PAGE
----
Hindutva, often referred to as Hindu nationalism, is an extremist ideology that aims to dismantle secularism in India and transform the country into an official Hindu majoritarian state or “Hindu Rashtra.”

In a Hindu Rashtra, India’s 200 million Muslims and 30 million Christians would be treated as second-class citizens or even stripped of their citizenship.

With the Hindu nationalist Bharatiya Janata Party (BJP) led by Prime Minister Narendra Modi on course for a third consecutive term, the threat of Hindutva forces achieving their goal of making India a Hindu Rashtra is real.

Some respected voices, including former Amnesty International India executive director Aakar Patel, argue that India has already become a majoritarian Hindu Rashtra.

The Difference Between Hindutva and Hinduism

At the outset, it’s important to make three points clear.


One, Hindutva is not the same thing as Hinduism. Hindutva is a political ideology, while Hinduism is popularly understood today to be a religion.

Two, both Hindutva and Hinduism are modern constructs. “Hinduism” is the term that’s been used in the modern era to bracket various ancient Indian religious traditions as a single religion. In doing so, it looks at Indian religious traditions through a Western lens.  Hindutva too is a modern invention — a political ideology.

Three, most Hindus do not follow the Hindutva ideology, though Hindutva’s bigoted principles have become mainstream in India today.

So what do Hindutva and Hinduism have in common? Hindutva borrows symbols and terms from the religious traditions that we call today Hinduism. And it lumps all those who follow the Hindu religious traditions into a political community.

The literal meaning of the word Hindutva is “Hinduness.” The term was coined by the early 20th-century ideologue V.D. Savarkar. The Hindutva ideology in Savarkar’s era, as it is today, is a form of identitarianism that marries religious nationalism with notions of territorial belonging and citizenship.

Who Is an Indian? And Who Is a Hindu?

Proponents of Hindutva equate Indianness with Hinduness. They say that Hindus — or “true” Indians — are the people who both belong to India (which they refer to as “Bharat” or “Hindustan”) and regard it as their spiritual motherland.

This, of course, automatically excludes Indian Christians and Muslims as their holy lands are in the Middle East. Hindutva extremists also believe that identifying and behaving as a Hindu in an outward fashion should be required for full citizenship in India.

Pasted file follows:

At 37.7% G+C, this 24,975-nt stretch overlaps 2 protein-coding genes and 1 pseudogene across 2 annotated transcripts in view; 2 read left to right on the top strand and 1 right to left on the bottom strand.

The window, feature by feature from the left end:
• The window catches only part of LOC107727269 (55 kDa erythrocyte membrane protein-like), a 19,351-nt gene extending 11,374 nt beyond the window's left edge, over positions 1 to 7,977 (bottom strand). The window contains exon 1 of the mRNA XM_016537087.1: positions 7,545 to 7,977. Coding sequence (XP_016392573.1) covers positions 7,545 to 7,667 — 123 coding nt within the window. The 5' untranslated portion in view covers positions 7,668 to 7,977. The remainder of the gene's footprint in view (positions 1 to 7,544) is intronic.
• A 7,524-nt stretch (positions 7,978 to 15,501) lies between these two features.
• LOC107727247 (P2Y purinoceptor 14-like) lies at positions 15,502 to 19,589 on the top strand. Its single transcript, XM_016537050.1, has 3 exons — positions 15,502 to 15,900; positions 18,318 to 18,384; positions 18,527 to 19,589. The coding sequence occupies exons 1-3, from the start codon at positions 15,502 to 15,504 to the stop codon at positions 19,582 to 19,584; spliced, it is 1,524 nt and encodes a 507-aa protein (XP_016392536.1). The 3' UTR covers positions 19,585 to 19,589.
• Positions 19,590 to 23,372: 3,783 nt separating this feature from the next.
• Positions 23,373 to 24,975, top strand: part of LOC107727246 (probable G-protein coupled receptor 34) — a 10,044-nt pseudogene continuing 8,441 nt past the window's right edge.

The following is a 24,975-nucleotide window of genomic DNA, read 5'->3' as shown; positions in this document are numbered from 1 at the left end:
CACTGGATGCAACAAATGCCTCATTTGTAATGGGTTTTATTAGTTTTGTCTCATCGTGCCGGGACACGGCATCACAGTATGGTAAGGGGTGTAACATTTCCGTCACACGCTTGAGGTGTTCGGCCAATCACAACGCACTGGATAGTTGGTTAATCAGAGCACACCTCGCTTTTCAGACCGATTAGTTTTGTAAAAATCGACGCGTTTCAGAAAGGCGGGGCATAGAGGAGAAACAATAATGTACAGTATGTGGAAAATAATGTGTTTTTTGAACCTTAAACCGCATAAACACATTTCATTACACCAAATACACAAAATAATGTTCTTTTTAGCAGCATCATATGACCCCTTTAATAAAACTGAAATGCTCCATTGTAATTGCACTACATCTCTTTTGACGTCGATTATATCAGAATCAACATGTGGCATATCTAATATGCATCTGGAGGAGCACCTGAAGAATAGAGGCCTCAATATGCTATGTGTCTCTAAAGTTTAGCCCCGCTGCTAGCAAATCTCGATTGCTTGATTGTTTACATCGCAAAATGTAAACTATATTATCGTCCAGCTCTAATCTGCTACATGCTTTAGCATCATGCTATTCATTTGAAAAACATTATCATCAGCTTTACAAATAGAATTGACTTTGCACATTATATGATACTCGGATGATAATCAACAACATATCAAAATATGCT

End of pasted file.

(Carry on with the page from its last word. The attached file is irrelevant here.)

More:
Hindutva groups use a range of tactics to forcibly assimilate religious minorities into an outward Hinduness. This includes violence. For example, in recent years, India has witnessed Hindutva extremists kill Muslims for failing to hail a Hindu deity with the chant “Jai Shri Ram.”

The law too may one day be a vehicle for compelling India’s Christians and Muslims to embrace Hindu identity and rituals. Already, bans in many Indian states on the slaughter of cows and the sale and consumption of beef compel non-Hindus to abide by Hindu dietary practices.

But some Hindutva ideologues would like to go much further. The Harvard-educated politician Subramanian Swamy, for example, has said that Muslims in India should be denied voting rights if they do not recognize their supposed Hindu ancestry.

Why Hindutva Matters: Modi and the Future of India

Hindutva is radically reshaping Indian society and politics. And as the ideology spreads, its proponents are killing large numbers of innocent people in the process.

Violence is at the core of Hindutva politics. Since the rise of the BJP and its parent group, the Rashtriya Swayamsevak Sangh (RSS), in 2014, violence against religious minorities has surged in India.

Foreign observers of India tend to view it as a forward-looking country with great promise. They see India as a tech-driven emerging market and great power.

But India today is very much a country obsessed with the past, fixated on stripping the influence of centuries of Muslim rule and Hindu-Muslim cultural diffusion on the country’s culture and society. Hate speech and the demonization of Muslims are common in India’s political discourse, especially on television. And Muslims are being erased from the public sphere, with their numbers in the armed forces, bureaucracy, and parliament shrinking and halal-certified products banned in its largest state.

Mass religious violence in the form of riots and pogroms is not only a feature of modern India but also integral to the BJP’s election strategy. Hindu-Muslim violence boosts the party’s election performance and is key to the broader Hindutva network’s campaign to re-engineer Indian society by flattening all identities into two categories: Hindu and non-Hindu.

The potential consequences of the spread of the Hindutva ideology in India are immense, particularly for its religious minorities. It could tear at the very fabric of the country, producing a generation of tumult that will irreparably harm India.

India’s radical trajectory was foreseeable.